President Obama says protecting America’s homeland does not mean it must close its borders to refugees. “We have shown that we can welcome refugees and ensure our security — that there’s no contradiction,” he said Saturday in Malaysia, according to The Washington Post.   “As long as I’m president, we will keep stepping up and ensure America remains, as it has always been, a place where people who in other parts of the world are subject to violence and discrimination have in America a friend and a place of refuge,” Obama said while visiting a refugee center in Kuala Lumpur. “[Refugee…

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Kerry, diplomats agree to Syria transition plan

Getty Images

By Devin Henry – 11/14/15 01:24 PM EST Diplomats have agreed on a timeline for a political transition in Syria, though major sticking points remain on the right way to draw down the four-year-old conflict. At a meeting in Vienna on Saturday, Secretary of State John Kerry said leaders had agreed to set a Jan. 1 date for the beginning of talks between Syrian President Bashar Assad and opposition groups fighting against him, the Associated Press reports. Within six months, those negotiators would be required to decide on a “credible, inclusive and nonsectarian” transitional government for the country. That government…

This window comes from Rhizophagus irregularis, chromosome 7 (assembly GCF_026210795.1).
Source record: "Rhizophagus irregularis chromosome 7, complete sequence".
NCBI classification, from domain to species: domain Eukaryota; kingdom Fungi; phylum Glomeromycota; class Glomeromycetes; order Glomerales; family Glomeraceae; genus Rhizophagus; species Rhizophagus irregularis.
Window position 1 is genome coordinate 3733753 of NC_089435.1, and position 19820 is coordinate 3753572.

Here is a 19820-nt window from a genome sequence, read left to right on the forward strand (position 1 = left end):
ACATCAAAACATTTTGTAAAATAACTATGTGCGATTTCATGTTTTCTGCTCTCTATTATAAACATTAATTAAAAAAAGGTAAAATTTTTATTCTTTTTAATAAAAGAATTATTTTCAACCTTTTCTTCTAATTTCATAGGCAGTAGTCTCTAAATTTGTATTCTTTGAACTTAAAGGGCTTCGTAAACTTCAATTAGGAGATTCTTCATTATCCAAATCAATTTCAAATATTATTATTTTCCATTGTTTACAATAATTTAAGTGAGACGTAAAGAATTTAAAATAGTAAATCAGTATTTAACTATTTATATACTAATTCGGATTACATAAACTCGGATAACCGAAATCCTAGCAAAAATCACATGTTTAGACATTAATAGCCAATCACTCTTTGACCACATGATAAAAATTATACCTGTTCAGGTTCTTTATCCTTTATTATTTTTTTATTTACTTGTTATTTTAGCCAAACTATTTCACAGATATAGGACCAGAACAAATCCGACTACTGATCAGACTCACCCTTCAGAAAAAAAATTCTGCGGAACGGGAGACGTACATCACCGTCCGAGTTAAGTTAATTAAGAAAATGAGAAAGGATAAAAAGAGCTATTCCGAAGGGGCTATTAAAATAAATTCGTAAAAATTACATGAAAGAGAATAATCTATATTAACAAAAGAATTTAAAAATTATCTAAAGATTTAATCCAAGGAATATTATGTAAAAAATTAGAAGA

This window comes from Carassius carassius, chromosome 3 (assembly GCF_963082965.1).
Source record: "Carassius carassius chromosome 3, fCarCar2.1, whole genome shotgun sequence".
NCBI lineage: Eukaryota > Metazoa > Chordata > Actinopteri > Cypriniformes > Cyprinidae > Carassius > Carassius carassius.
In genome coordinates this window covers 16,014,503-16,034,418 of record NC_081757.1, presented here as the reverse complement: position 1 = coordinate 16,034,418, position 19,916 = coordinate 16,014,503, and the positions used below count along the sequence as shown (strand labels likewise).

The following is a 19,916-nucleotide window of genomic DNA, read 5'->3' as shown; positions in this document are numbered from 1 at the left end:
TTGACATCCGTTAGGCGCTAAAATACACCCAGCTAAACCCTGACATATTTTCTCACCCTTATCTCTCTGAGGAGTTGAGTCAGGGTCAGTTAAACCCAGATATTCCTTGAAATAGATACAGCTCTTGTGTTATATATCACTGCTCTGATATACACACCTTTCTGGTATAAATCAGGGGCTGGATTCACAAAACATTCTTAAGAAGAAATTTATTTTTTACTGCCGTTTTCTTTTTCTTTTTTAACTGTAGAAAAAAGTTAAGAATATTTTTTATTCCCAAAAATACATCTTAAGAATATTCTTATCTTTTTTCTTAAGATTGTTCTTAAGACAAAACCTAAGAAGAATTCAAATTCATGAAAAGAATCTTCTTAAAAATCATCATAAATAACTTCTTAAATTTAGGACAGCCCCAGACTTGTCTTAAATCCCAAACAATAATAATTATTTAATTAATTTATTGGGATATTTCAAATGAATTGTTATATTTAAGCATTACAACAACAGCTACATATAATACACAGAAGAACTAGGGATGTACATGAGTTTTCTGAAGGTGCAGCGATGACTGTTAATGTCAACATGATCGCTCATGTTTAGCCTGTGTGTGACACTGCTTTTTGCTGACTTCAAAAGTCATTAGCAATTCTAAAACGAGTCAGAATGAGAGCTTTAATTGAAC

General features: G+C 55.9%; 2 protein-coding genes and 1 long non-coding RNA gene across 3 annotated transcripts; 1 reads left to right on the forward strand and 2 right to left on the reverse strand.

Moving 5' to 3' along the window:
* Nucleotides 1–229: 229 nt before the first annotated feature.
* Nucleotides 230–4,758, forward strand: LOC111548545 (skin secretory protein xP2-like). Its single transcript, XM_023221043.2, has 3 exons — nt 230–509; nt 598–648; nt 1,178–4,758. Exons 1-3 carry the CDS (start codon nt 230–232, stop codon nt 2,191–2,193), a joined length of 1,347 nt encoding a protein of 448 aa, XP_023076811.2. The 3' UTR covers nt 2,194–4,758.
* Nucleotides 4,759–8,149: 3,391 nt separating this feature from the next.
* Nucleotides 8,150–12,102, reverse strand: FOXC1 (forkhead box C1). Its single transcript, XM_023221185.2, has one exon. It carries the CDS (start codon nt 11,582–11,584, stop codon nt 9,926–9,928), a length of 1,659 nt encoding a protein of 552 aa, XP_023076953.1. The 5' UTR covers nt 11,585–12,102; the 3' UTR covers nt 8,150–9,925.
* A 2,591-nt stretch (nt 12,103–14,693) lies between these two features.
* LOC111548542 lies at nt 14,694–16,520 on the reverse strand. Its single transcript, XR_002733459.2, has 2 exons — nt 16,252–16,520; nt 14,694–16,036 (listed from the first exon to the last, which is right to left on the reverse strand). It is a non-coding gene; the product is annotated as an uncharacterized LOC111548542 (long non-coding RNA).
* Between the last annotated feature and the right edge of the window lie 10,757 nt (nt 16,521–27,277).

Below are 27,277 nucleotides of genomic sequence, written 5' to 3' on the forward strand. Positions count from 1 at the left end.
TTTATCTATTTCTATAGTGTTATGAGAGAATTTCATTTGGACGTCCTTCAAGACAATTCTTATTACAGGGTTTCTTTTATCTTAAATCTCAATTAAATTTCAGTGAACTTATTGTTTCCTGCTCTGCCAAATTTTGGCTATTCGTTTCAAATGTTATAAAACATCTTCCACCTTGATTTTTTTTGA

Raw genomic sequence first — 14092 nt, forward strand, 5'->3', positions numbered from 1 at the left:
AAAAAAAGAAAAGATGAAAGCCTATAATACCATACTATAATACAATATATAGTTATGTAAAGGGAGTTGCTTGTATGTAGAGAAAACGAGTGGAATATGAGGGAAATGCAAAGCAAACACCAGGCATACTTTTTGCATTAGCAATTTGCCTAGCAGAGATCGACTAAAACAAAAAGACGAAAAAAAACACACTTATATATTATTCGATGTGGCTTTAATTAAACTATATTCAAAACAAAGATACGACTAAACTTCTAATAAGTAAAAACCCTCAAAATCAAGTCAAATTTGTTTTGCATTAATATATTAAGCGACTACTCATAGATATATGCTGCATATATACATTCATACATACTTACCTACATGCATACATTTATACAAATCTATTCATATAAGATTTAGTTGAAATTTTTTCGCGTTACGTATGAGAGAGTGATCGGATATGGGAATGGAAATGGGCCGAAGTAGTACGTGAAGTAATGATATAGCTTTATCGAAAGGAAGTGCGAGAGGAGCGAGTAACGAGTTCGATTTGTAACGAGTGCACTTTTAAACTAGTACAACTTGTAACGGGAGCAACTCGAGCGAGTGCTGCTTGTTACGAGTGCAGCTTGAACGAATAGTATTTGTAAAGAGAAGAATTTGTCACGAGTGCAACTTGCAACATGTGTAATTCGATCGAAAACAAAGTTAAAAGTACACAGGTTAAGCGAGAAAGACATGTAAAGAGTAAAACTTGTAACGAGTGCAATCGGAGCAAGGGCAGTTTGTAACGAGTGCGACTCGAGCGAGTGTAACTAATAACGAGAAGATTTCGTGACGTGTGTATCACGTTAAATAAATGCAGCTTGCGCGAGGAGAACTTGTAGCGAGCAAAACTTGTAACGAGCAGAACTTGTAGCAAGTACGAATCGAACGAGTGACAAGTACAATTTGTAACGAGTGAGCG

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Devil is in the detail before new round of Syria peace talks

U.S. Secretary of State Kerry gestures as he arrives at a hotel in Vienna

Reuters… U.S. Secretary of State John Kerry gestures  as he arrives at a hotel in Vienna, Austria, November 13, 2015.                                                                 Reuters/Leonhard Foeger VIENNA Two weeks after they jointly  called for a political solution to Syria’s civil war, foreign ministers and  senior officials from Russia, the United States, Europe and the Middle East  struggled on Friday to turn that idea into a more concrete plan. As those officials returned to Vienna ahead of a new round of talks on  Saturday, diplomats said there had been little progress, with Western powers and  their allies insisting President Bashar al-Assad must leave…